We need to do better about kids’ bathroom rights in school
Adults can go to the bathroom whenever they please — at home, at work, out in public. When you’ve gotta go, you’ve gotta go, right? So why don’t we treat children in school with the same respect? Recent research shows that when kids’ bathroom needs aren’t being met in school, it has a negative effect on their health.
A recent survey conducted by the Society for Women’s Health Research (SWHR) found that it’s commonplace for schools to disregard the bathroom rights of students. Most often, schools are failing to have official bathroom rules and providing staff with education on bladder health. Teachers are often left to come up with their own regulations — which isn’t always effective.
The survey garnered responses from 362 school nurses, covering pre-K/elementary, middle, and high schools across rural, suburban, and urban areas. Less than 8% of nurses reported that their schools have a written policy on student bathroom use (64% reported no policy, 28% were unsure). Nearly half said students have free bathroom access, with permission required only as a formality, while others reported varying timed and supervised bathroom breaks.
The reality is most schools want to minimize the amount of time students spend in the bathroom, especially when class is in session. While this seems like an effective use of learning time, it does present a problem. Restricting kids’ access to the bathroom can have serious health implications, especially when a child needs to go to the bathroom but isn’t allowed to do so.
“Restricting access to the bathroom forces students into unhealthy toileting habits, such as holding in urine, which may create health problems that will follow students into adulthood and decrease their quality of life,” says Rebecca Nebel, PhD, SWHR’s director of scientific programs.
Holding in urine can weaken bladder muscles, which can lead to leakage and increased susceptibility to urinary tract infections. Children especially need to use the bathroom regularly — every two to three hours, according to research. Waiting until their bladders are ready to burst isn’t good for them.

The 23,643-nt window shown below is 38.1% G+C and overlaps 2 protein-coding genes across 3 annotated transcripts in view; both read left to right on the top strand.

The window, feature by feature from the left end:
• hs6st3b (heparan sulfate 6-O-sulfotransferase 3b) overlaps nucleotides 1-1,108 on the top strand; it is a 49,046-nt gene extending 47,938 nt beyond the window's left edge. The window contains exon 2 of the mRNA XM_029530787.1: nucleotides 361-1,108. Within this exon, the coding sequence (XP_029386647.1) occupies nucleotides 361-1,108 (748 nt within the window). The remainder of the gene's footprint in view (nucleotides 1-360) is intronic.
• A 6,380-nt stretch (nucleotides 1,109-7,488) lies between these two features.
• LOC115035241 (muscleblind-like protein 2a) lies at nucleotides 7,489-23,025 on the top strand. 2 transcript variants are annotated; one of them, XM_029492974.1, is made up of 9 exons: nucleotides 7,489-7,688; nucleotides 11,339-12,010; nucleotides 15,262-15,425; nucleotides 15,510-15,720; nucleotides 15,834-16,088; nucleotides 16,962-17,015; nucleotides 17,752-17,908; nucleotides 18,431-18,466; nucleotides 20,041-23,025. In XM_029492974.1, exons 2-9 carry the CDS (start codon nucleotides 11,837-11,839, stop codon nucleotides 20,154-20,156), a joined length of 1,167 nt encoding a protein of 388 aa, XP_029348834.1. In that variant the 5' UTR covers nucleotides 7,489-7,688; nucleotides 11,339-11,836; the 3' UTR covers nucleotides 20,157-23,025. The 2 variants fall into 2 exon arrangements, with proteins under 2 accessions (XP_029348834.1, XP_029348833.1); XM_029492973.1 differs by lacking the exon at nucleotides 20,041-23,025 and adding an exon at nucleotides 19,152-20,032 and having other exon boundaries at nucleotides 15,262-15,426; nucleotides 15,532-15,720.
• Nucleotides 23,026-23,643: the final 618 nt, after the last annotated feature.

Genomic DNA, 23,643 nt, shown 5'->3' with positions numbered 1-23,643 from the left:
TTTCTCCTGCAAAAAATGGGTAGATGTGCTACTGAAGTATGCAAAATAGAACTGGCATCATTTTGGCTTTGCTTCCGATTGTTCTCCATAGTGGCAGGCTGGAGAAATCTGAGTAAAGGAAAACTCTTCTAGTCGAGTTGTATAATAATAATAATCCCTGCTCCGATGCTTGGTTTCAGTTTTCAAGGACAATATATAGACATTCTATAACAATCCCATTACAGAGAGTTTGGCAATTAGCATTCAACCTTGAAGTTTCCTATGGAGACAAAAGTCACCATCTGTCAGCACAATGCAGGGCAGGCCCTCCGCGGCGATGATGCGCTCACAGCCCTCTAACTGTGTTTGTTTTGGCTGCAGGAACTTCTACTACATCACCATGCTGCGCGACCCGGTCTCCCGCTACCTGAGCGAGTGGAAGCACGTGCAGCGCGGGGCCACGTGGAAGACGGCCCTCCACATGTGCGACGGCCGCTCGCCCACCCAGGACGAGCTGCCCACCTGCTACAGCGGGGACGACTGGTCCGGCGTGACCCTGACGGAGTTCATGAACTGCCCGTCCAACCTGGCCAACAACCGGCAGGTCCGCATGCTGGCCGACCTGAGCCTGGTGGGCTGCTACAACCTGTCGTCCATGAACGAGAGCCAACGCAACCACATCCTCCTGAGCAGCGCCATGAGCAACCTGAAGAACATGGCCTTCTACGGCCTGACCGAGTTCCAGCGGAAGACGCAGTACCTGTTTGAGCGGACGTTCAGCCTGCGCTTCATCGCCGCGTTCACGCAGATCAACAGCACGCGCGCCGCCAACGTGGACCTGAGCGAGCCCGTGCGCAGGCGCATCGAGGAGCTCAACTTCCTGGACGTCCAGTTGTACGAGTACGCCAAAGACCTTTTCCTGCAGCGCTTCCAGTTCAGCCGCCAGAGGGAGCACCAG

Many of us can probably remember strict bathroom rules back in our school days. While high school bathrooms are more prone to…uh…shenanigans, and it’s understandable why school administrators and teachers would want to reduce time wasted in there, you still have to let kids go to the bathroom when they need to go. One time I was on an antibiotic that made me pee constantly, and it was super embarrassing having to excuse myself multiple times throughout the day. It was even more embarrassing watching my teacher frown at me for asking to go so much.
Christopher Cooper, a pediatric urologist at the University of Iowa, tells The Atlantic that the psychological responses to physiological sensations are a “crucial point of development” in elementary students. According to Cooper, children are “very good at ignoring [their bladder] signals” after being regularly denied the opportunity to go when they feel the urge.
Anyone who has a young child knows hands-down this is true. And the side effects of ignoring those signals puts stress on the bladder, which can make it overactive.
Kids aren’t the only ones who have limited bathroom time at school — teachers do too. Without adequate classroom coverage — even for just a few minutes — most teachers don’t have the opportunity to relieve themselves as often as they should throughout the day.
Bottom line: schools need to do better when it comes to bathroom breaks. For everyone.